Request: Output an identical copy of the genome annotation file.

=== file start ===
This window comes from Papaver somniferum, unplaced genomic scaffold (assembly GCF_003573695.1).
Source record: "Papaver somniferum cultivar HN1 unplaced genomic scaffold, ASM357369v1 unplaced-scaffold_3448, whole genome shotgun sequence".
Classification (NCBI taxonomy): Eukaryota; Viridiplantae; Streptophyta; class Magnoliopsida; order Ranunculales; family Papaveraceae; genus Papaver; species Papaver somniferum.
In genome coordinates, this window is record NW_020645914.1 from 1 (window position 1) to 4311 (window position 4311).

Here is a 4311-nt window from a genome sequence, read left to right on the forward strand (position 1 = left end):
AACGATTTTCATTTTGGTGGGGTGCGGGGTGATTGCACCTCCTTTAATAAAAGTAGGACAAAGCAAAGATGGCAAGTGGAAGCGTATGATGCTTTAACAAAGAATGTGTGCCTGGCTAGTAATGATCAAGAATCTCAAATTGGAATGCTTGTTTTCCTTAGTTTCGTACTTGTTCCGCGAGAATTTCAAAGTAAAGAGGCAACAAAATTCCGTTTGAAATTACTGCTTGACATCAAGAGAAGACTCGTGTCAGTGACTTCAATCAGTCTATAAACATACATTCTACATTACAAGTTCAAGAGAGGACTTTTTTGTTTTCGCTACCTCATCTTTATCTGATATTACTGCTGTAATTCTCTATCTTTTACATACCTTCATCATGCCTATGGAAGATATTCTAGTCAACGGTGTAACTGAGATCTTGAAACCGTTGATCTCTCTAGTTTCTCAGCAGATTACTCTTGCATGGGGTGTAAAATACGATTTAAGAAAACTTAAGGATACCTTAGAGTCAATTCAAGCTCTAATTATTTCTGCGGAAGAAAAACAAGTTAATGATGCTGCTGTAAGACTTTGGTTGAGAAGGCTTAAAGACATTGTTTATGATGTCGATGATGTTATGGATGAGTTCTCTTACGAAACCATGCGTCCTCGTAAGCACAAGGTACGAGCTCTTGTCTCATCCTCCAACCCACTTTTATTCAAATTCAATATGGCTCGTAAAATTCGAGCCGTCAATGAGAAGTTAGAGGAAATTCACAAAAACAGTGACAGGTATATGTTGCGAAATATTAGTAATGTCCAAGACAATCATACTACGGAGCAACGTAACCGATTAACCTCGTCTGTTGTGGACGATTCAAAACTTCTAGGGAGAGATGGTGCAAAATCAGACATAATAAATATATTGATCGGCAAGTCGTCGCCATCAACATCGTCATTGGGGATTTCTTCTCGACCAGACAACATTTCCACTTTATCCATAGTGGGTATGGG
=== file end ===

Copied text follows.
This window comes from Papaver somniferum, unplaced genomic scaffold (assembly GCF_003573695.1).
Source record: "Papaver somniferum cultivar HN1 unplaced genomic scaffold, ASM357369v1 unplaced-scaffold_3448, whole genome shotgun sequence".
Classification (NCBI taxonomy): Eukaryota; Viridiplantae; Streptophyta; class Magnoliopsida; order Ranunculales; family Papaveraceae; genus Papaver; species Papaver somniferum.
In genome coordinates, this window is record NW_020645914.1 from 1 (window position 1) to 4311 (window position 4311).

Here is a 4311-nt window from a genome sequence, read left to right on the forward strand (position 1 = left end):
AACGATTTTCATTTTGGTGGGGTGCGGGGTGATTGCACCTCCTTTAATAAAAGTAGGACAAAGCAAAGATGGCAAGTGGAAGCGTATGATGCTTTAACAAAGAATGTGTGCCTGGCTAGTAATGATCAAGAATCTCAAATTGGAATGCTTGTTTTCCTTAGTTTCGTACTTGTTCCGCGAGAATTTCAAAGTAAAGAGGCAACAAAATTCCGTTTGAAATTACTGCTTGACATCAAGAGAAGACTCGTGTCAGTGACTTCAATCAGTCTATAAACATACATTCTACATTACAAGTTCAAGAGAGGACTTTTTTGTTTTCGCTACCTCATCTTTATCTGATATTACTGCTGTAATTCTCTATCTTTTACATACCTTCATCATGCCTATGGAAGATATTCTAGTCAACGGTGTAACTGAGATCTTGAAACCGTTGATCTCTCTAGTTTCTCAGCAGATTACTCTTGCATGGGGTGTAAAATACGATTTAAGAAAACTTAAGGATACCTTAGAGTCAATTCAAGCTCTAATTATTTCTGCGGAAGAAAAACAAGTTAATGATGCTGCTGTAAGACTTTGGTTGAGAAGGCTTAAAGACATTGTTTATGATGTCGATGATGTTATGGATGAGTTCTCTTACGAAACCATGCGTCCTCGTAAGCACAAGGTACGAGCTCTTGTCTCATCCTCCAACCCACTTTTATTCAAATTCAATATGGCTCGTAAAATTCGAGCCGTCAATGAGAAGTTAGAGGAAATTCACAAAAACAGTGACAGGTATATGTTGCGAAATATTAGTAATGTCCAAGACAATCATACTACGGAGCAACGTAACCGATTAACCTCGTCTGTTGTGGACGATTCAAAACTTCTAGGGAGAGATGGTGCAAAATCAGACATAATAAATATATTGATCGGCAAGTCGTCGCCATCAACATCGTCATTGGGGATTTCTTCTCGACCAGACAACATTTCCACTTTATCCATAGTGGGTATGGG